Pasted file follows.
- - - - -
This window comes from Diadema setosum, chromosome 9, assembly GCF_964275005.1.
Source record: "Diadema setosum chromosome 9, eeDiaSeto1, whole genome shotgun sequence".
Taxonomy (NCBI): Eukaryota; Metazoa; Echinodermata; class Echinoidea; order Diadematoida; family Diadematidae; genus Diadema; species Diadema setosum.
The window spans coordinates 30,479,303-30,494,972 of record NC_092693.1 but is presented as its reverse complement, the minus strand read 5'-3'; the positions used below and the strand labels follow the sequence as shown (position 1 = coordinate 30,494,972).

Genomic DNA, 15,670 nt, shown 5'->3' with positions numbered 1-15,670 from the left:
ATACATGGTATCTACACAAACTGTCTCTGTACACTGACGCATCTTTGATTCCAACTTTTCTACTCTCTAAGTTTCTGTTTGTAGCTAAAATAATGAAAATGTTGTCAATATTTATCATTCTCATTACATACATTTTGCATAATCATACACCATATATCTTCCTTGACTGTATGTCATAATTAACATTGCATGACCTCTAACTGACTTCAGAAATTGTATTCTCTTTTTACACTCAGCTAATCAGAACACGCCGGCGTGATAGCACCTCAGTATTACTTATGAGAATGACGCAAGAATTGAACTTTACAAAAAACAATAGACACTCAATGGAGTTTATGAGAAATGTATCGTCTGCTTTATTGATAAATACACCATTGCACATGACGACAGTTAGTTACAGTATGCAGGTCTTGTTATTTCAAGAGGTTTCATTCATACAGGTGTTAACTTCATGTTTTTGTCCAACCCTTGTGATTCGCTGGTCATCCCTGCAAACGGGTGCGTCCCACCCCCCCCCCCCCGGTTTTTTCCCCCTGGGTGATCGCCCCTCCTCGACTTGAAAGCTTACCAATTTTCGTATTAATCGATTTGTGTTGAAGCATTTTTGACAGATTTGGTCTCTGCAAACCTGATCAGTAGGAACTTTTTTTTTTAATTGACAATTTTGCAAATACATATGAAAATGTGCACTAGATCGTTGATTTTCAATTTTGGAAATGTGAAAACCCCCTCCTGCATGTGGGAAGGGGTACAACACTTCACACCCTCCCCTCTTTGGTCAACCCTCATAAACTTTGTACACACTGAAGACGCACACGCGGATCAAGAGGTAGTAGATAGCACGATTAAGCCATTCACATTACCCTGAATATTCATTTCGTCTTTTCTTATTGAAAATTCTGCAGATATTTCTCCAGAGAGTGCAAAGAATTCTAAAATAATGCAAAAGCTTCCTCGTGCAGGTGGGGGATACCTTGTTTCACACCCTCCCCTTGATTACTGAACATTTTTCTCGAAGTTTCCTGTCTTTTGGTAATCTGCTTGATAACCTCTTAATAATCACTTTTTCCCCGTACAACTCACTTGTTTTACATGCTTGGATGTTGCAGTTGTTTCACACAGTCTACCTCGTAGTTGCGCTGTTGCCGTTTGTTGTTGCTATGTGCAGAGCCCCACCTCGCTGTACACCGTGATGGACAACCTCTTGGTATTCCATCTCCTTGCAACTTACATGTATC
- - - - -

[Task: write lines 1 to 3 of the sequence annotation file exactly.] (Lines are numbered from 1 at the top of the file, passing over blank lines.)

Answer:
This window comes from Diadema setosum, chromosome 9, assembly GCF_964275005.1.
Source record: "Diadema setosum chromosome 9, eeDiaSeto1, whole genome shotgun sequence".
Taxonomy (NCBI): Eukaryota; Metazoa; Echinodermata; class Echinoidea; order Diadematoida; family Diadematidae; genus Diadema; species Diadema setosum.